Kenyans dominate the top of the marathon. Is it a matter of training or genes, or is there something pushing them faster?
Like a group of gazelles in the African savannah, they dart gracefully across the asphalt of Rotterdam tomorrow. With a giant, smooth stride from their long, thin legs, not a trace of fatigue on their faces. And that for 42 kilometers and 195 meters.
You can set the clock on it: a little afternoon, an African will be the first to pass the Rotterdam Marathon line. Chances are it is a Kenyan. Take the year 2018 top 10: seven Kenyans, two Ethiopians, and a Belgian of Somali descent.
The Kenyans’ supremacy in the marathon is unprecedented. Only the Ethiopians can sometimes follow their trail, followed by some lost Somalis, Eritreans, and Tanzanians. The stock of top Kenyan runners seems to be inexhaustible. In recent years they have won the vast majority of medals in the (medium) long-distance world championships and Olympic Games.
There is no hard evidence, but scientists have theories that can explain why Kenyan runners are ahead of Western runners. It is a combination of favorable cultural, socio-economic, and genetic factors.
“It always looks great,” says Jaap van Dieën, professor of biomechanics at the VU University in Amsterdam. “Western runners can also have good running technique. That’s not the difference. Instead, this is due to Kenyans’ physique, limited economic alternatives, and the tough mutual competition. Running is the sport in Kenya.”
Little consolation: not every Kenyan can complete a marathon in just over 2 hours. Most top runners come from one specific tribe, the Kalenjin. They are only five million, about a tenth of the Kenyan population, but three-quarters of the elite runners are from this tribe.
Kenyans have been used to walking since childhood. They are initially hunters. A young Kalenjin earns “adult” status after running to catch an antelope. “Their progress is also partly due to the circumstances,” says Van Dieën. “They live and train at altitude. As a result, their body makes more red blood cells, which improves the oxygen transport from the lungs to the muscles. These also benefit the performance in lower altitude.”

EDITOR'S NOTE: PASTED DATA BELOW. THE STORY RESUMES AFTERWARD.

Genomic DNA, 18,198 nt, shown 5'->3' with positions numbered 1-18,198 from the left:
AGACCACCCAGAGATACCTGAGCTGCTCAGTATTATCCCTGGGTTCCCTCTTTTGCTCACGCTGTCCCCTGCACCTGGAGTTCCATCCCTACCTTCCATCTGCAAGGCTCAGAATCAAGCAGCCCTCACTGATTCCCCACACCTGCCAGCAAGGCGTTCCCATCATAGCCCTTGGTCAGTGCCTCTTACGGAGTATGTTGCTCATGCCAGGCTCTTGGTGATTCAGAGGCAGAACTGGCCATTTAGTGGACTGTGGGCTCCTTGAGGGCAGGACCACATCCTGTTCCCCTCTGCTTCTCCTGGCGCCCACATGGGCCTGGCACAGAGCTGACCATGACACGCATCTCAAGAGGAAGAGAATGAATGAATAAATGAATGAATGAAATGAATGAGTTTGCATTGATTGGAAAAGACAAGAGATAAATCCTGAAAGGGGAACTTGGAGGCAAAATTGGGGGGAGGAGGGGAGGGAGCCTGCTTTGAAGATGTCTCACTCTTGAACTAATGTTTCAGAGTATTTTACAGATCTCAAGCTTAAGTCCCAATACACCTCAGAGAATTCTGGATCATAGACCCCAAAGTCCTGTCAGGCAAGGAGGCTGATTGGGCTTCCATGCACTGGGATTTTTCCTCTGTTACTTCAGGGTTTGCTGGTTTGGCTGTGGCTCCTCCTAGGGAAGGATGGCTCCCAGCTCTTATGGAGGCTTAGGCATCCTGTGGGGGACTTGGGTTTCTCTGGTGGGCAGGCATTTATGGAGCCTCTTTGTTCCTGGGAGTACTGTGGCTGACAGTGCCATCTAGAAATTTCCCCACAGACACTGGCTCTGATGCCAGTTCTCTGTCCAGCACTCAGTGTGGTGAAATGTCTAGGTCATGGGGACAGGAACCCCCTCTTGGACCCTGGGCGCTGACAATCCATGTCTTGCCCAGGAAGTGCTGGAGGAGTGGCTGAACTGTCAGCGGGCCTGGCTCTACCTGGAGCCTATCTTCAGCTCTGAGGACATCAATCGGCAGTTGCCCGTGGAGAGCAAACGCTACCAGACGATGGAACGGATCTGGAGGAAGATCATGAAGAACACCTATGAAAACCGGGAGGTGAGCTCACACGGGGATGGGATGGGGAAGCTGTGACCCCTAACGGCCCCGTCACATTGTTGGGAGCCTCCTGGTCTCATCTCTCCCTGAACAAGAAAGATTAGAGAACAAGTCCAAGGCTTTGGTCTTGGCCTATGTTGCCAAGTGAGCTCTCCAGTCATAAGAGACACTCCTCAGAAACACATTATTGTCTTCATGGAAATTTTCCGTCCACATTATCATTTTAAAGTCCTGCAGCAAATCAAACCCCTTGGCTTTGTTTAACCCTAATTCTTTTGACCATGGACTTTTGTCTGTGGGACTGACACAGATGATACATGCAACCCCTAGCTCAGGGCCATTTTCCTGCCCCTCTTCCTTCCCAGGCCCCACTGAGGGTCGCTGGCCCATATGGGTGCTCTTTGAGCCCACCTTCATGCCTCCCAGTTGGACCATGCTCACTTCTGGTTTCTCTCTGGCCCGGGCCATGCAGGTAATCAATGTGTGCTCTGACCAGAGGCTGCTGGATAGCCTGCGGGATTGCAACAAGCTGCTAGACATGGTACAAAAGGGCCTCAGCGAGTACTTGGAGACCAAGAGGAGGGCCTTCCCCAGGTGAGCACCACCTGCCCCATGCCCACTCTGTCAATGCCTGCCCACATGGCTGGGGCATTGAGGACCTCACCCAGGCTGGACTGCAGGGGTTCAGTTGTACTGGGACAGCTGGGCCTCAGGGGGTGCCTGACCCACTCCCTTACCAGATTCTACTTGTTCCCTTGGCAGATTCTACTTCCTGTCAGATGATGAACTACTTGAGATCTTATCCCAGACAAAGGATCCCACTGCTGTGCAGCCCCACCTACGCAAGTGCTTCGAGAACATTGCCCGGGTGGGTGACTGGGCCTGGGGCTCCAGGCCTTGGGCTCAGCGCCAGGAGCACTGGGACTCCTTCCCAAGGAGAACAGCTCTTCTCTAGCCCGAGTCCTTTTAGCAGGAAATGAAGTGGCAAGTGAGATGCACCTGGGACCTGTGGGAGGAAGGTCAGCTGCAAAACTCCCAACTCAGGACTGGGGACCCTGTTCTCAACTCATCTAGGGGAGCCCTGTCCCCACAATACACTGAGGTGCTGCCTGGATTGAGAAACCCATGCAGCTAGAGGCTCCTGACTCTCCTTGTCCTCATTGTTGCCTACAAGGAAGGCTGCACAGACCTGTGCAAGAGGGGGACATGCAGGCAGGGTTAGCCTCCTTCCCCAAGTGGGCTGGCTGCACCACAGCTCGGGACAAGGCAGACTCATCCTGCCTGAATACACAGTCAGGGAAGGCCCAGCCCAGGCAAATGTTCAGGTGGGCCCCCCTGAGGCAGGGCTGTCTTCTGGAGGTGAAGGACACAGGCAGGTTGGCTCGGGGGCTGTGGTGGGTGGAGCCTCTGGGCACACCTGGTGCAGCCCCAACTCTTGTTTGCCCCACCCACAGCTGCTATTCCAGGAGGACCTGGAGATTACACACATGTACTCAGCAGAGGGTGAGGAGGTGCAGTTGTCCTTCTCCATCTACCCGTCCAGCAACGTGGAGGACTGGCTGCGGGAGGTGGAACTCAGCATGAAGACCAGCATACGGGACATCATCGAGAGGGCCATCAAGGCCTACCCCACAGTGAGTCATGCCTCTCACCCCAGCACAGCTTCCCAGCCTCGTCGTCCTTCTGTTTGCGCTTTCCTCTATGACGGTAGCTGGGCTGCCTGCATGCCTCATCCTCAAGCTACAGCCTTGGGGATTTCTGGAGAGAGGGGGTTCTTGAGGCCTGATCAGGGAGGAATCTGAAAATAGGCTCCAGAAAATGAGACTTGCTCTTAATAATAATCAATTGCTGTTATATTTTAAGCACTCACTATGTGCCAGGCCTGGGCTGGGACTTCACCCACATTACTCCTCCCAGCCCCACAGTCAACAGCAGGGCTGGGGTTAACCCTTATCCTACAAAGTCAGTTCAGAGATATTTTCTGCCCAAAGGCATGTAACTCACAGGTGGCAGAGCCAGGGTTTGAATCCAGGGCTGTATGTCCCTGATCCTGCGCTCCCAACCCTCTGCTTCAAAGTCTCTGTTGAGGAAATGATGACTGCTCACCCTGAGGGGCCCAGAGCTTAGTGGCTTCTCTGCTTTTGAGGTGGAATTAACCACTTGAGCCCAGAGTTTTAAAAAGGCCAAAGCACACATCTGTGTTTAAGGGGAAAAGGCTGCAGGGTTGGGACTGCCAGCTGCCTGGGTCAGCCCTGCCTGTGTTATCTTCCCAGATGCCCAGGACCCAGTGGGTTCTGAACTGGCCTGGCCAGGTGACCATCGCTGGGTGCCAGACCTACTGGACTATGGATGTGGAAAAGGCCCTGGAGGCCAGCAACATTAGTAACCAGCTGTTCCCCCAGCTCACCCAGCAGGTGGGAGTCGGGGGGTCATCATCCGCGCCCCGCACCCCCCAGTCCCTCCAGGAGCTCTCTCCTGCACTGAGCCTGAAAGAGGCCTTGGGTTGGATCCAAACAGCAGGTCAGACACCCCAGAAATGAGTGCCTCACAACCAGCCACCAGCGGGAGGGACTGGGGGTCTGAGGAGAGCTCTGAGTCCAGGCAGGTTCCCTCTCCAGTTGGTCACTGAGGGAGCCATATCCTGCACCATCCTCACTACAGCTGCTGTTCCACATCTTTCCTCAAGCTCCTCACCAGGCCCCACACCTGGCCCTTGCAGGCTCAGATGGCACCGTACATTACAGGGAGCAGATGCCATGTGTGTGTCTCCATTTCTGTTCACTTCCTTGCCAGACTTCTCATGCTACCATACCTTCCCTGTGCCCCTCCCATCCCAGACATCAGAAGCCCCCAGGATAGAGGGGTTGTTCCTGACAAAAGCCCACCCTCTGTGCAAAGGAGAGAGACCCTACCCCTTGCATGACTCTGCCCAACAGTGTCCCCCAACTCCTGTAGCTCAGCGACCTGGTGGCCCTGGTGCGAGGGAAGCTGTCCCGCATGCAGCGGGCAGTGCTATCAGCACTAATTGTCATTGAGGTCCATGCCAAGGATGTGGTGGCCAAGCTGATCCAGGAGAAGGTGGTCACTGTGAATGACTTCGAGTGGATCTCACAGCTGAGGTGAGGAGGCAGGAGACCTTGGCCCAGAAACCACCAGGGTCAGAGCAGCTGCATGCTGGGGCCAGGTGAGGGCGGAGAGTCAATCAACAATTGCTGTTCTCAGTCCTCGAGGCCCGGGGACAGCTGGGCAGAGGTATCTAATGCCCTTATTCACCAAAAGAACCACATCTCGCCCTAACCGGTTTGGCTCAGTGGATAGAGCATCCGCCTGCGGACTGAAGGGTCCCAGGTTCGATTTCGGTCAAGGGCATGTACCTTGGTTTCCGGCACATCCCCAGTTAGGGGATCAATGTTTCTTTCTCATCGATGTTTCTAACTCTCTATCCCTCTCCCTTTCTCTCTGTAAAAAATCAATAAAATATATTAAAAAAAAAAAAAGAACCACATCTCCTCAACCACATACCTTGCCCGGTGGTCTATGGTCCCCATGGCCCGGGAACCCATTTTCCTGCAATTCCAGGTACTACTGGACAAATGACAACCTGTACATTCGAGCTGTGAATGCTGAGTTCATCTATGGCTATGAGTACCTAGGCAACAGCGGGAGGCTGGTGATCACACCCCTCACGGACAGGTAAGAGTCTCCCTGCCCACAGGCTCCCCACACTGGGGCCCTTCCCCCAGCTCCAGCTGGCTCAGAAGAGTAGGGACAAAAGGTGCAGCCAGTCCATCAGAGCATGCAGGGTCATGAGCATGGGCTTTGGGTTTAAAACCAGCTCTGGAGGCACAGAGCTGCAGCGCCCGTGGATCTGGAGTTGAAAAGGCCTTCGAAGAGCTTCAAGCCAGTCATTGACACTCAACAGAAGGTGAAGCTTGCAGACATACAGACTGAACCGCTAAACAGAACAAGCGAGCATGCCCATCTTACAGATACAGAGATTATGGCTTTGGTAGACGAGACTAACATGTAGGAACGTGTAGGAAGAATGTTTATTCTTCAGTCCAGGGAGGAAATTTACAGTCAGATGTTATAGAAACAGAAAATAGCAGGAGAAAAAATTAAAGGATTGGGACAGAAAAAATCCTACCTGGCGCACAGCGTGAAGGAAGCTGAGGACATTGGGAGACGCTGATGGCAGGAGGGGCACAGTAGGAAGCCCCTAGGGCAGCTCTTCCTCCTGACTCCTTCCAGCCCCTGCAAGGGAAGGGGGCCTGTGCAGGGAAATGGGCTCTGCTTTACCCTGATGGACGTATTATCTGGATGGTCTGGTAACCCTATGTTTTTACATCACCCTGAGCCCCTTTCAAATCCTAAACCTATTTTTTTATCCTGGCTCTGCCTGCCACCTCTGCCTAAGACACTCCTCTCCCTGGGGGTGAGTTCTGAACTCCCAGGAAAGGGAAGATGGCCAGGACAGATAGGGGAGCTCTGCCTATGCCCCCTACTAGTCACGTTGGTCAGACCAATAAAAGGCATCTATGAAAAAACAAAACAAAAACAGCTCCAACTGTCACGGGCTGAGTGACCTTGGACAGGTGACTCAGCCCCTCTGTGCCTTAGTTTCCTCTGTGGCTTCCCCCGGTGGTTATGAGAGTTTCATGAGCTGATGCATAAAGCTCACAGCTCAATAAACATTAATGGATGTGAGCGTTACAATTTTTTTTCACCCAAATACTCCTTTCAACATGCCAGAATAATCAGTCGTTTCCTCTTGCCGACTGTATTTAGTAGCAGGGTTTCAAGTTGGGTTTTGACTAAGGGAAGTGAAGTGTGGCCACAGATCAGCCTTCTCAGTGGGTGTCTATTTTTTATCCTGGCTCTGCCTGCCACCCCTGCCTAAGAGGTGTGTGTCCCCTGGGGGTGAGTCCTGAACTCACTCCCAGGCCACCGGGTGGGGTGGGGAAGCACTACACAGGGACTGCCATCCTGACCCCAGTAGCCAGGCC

Moreover, thanks to the prize money at international marathons, running is a way to escape poverty. That’s why the competition is fierce and only the very best come out.
But the success of the Kenyans is also in their genes. They are slender build, have skinny legs, narrow ankles, and calves, but strong tendons and strong muscles sit in a favorable position. Van Dieën: “It is helpful if your muscle mass is high in your legs. Then you have to swing less mass back and forth. You also benefit if the muscle part of your calf is short and the Achilles tendon long.”
The elastic Achilles tendon absorbs energy when the foot lands on the ground so that the runner has to generate less energy himself. “The Achilles tendon works like a spring,” explains Van Dieën. “If you land your foot on the ground while walking, the calf muscle and Achilles tendon are stretched and rereleased at the take-off. If the tendon is longer, more energy is stored on landing and then reused during take-off. Then you walk more efficiently. You can use the energy you save to make speed.”
The function of the lung system is also essential. The lungs’ ability to take in oxygen and the muscles’ capacity to carry oxygen from the blood are genetically determined.
The latter also applies to the type of muscle fiber. Sprinters have fast, powerful fibers (‘fast twitch’) for a short, explosive effort, and endurance runners have slow, fatigue-resistant fibers (‘slow twitch’) for long-lasting exercise.
How enzymes in the fibers release energy determines the speed at which the muscles contract (contract). African marathon runners have ‘slow fibers,’ which give the muscles better endurance and less acidity. Van Dieën: “A key factor in marathon running is not only that you can run fast, but that you save energy and can keep it up for two hours.”
Other researchers cite the African advantage of thin, long limbs. Due to a larger skin surface, heat can be more easily separated from the body and takes less energy to cool.
In short, many African top runners have a ‘good design,’ according to Van Dieën. Logically, the Kenyans on the sprint numbers are not to see in any fields or roads. Sprinting requires a heavier physique. Muscle strength is more important there than efficiency. That’s why Usain Bolt looks different from Haile Gebrselassie.
Does it then remain hopeless for the non-Western marathon runners? Van Dieën doesn’t think so. At least for now. “It is not an impossible difference. There are also trainable factors. You cannot change much in terms of training in the construction of your leg. That is a matter of disposition. But it is not sure whether the Kenyans have a head start.”
Kenya has a larger running population with tough competition. They train very hard. It means that many runners drop out or stay at the top for a relatively short time and that those with the most talent remain.
“In Western Europe, you also have talented people, but there is not a broad base here like in Kenya. People only start running when they are too old. You should make running just as popular here as in Kenya. If we are still behind the Kenyans in twenty years, we may conclude that the difference is impossible cautiously.”